Bram Stoker’s Dracula
The London Library
Thursday 7th February 2019
Dracula comes home to St. James Square
Bram Stoker was a member of The London Library between 1890 and 1897 and it was during this time that he spent time at the library researching for his novel ‘Dracula’ and recently Philip Spedding, Development Director at the library discovered a number of books that Bram Stoker used to research his novel and these include notes and annotations by Stoker himself. An incredible find and so Bram Stoker used the resources to create this masterpiece of writing.
To think that Bram Stoker was present in this very quiet St. James Square and created Dracula himself which is known throughout the world in books, cinema and small screen.
And so it was that Dracula has returned to its rightful home at The London Library in the form of a quite stunning and remarkable play thanks to Philip Marshall, Director of The London Library and Creation Theatre and what a setting. Thursday 7th February was also the birthday of another literary giant Charles Dickens and Dickens himself used The London Library to write and research for some of his most famous of novels. Arriving on this very evening walking in the footsteps of the greats, there is a very special feeling. No wonder they call this London’s best kept secret.
This is the first time in The London Library’s 178 -year history that they have put on a play and it is thanks to the hard work of the staff that they set up the each of the performances and then return it to its library glory in time for the next morning.
The Production of Dracula is thanks to Creation Theatre and its Director Helen Tennison and Kate Kerrow who is responsible for its adaptation. There is a cast of two in the play: Sophie Greenham and Bart Lambert and what an outstanding performance by them both. The setting of the Reading Room at the library is perfect. It was as if Bram Stoker himself was present. There shelves floor to ceiling packed with books and its feel. This evenings performance in the presence of theatre critics and some celebrities.
And so the lights dim and the anticipation grew and the play began as we saw as Jonathan and Mina Harker who not long married appear. Jonathan who has recently returned from Transylvania and yet something about Jonathan is not right as Mina realises. But Mina is obsessed by her cousin Lucy who died very suddenly. But why did Lucy die and what was it that she has witnessed. Children have been disappearing but what has become of them. I just became engrossed in the performance of Bart Lambert whose enthusiastic grasp of multiple roles was just brilliant and for Sophie Greenham who also played multiple roles gave a superb balance.
Bats wings against the window panes deep red eyes seem to appear through the blinds and is that Lucy above us on the ceiling and crack on thunder and flashes of lights and then darkness. This was gripping stuff. And so to the cemetery to Lucy’s grave. But is Lucy dead or is she un-dead? Spine-tingling and darn well creepy.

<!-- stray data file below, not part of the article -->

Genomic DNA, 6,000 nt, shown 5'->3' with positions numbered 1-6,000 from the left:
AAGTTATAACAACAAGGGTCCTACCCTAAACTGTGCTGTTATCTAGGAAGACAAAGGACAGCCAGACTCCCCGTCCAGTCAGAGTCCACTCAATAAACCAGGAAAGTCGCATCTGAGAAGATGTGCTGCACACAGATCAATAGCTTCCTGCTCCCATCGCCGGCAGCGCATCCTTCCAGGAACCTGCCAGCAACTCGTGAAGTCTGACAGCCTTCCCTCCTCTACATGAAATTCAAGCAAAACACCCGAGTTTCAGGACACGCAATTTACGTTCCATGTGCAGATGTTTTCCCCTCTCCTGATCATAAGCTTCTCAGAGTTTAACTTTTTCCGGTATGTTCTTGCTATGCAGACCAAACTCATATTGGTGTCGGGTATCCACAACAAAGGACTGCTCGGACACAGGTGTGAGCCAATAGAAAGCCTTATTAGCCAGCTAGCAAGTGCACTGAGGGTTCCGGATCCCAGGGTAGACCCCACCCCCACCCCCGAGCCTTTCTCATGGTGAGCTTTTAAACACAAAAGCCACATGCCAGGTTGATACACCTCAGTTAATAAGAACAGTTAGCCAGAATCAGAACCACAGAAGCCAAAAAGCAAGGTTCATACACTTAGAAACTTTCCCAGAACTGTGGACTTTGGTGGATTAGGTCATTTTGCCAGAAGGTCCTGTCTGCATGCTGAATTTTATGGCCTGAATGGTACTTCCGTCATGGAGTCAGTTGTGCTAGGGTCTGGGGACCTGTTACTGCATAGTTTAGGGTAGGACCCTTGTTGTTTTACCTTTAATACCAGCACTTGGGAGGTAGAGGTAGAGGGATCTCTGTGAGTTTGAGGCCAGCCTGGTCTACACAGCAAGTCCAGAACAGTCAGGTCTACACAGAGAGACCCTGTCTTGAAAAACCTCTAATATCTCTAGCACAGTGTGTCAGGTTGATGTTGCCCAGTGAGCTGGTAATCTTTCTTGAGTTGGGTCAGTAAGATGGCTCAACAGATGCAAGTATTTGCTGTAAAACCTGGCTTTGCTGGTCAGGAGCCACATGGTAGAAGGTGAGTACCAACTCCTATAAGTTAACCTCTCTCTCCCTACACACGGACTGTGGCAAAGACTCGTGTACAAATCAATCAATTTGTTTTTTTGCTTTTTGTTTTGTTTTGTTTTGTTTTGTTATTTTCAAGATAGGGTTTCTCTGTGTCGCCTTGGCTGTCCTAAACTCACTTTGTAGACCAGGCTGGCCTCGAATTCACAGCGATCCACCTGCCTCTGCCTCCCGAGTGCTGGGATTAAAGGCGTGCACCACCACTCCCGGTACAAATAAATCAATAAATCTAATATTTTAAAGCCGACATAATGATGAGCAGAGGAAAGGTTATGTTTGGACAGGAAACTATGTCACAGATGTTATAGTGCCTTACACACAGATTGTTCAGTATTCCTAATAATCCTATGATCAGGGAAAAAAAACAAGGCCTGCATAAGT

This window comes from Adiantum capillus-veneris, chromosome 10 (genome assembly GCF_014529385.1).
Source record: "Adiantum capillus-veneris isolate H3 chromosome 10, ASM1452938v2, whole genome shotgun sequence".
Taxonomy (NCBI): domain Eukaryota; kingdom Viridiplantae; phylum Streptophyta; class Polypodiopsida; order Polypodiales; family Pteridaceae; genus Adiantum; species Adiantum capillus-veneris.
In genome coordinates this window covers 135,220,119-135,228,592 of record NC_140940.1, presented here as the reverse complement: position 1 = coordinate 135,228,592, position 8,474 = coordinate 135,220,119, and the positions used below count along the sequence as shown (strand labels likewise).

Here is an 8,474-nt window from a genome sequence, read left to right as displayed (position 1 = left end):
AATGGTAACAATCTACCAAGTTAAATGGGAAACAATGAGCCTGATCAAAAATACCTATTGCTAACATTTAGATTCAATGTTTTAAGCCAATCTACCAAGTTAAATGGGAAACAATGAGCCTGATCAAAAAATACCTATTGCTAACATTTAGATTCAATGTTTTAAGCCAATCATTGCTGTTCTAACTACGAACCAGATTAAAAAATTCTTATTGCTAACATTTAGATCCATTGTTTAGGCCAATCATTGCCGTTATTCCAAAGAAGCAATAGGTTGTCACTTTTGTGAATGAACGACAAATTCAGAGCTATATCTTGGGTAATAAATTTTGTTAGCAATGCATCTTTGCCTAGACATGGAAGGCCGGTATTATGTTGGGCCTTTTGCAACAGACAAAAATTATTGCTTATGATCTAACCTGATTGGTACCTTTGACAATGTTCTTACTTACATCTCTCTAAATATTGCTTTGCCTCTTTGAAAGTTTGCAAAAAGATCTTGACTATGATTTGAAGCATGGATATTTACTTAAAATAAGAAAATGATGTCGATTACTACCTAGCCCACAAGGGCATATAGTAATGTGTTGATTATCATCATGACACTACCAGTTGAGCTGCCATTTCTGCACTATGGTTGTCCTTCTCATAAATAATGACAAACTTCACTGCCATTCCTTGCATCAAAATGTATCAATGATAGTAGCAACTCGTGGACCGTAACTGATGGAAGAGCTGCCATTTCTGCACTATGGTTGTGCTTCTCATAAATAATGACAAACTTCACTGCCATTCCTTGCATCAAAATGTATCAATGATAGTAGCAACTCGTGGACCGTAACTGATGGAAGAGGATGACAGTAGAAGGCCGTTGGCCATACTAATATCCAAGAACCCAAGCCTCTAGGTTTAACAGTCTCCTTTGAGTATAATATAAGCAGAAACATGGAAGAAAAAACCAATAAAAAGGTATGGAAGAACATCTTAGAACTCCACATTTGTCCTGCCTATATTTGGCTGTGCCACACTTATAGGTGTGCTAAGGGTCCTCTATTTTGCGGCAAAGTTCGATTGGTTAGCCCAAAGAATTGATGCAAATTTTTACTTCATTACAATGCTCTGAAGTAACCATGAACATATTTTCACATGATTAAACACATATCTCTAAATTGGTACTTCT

If you are hoping for an appearance of Count Dracula himself then he is not here, this is the adaptation, purely focussing of Jonathan and Mina as well as Van Helsing, Lucy and Dr Seward. All played by Bart and Sophie. There are hints of sexual tension between Jonathan and Mina. I cannot think of a better setting than The London Library for Bram Stoker’s Dracula. The setting and the aroma that is all the old books. A heady mix. Dracula really has come home to St. James Square.
For someone like me who read the book when I was young and saw the films, this combined with viewing of Bram Stoker’s books on display made for a remarkable evening. My hope now is that there are future plays connected to writers from The London Library performed here. FIVE STARS.
Performances take place between 2nd February to 3rd March 2019. Tickets are still available. Performances start at 7.30pm. There is also a display of The London Library books that Bram Stoker used for his research which include notes and annotations as well as Bram Stoker’s official membership form when he joined the library. For more information and tickets: The London Library/Dracula
The London Library.
The London Library was founded on the 3rd May 1841 by Thomas Carlyle and in 2019 celebrates its 178th anniversary. The list of those who have made The London Library their home is like the who’s who in literature. Charles Dickens, Charles Darwin, George Eliot, Arthur Conan Doyle, Bram Stoker, George Bernard Shaw, Virginia Woolf, Agatha Christie, Ian Fleming. With current writers such as Sebastian Faulks, Jessie Burton, Kazou Ishiguro, Robert Harris and Sarah Waters making The London Library their home. It has been the home for 10 Nobel Prize Winners and 4 Poets Laureate’s. In 1948 Winston Churchill became honorary Vice-President. Laurence Olivier and Edward Elgar also made the library their home.
On over 17 miles of shelving you will find over 1 million books. Some of the most important documents and books dating as far back as the 1500’s is found here.
My thanks to Laura Creyke from Mark Hutchinson Management, Philip Marshall, Director of The London Library and the staff for their kind invitation and warm hospitality on what was a five-star evening.
The London Library: The London Library
Creation Theatre: Creation Theatre
Mark Hutchinson Management: Mark Hutchinson Management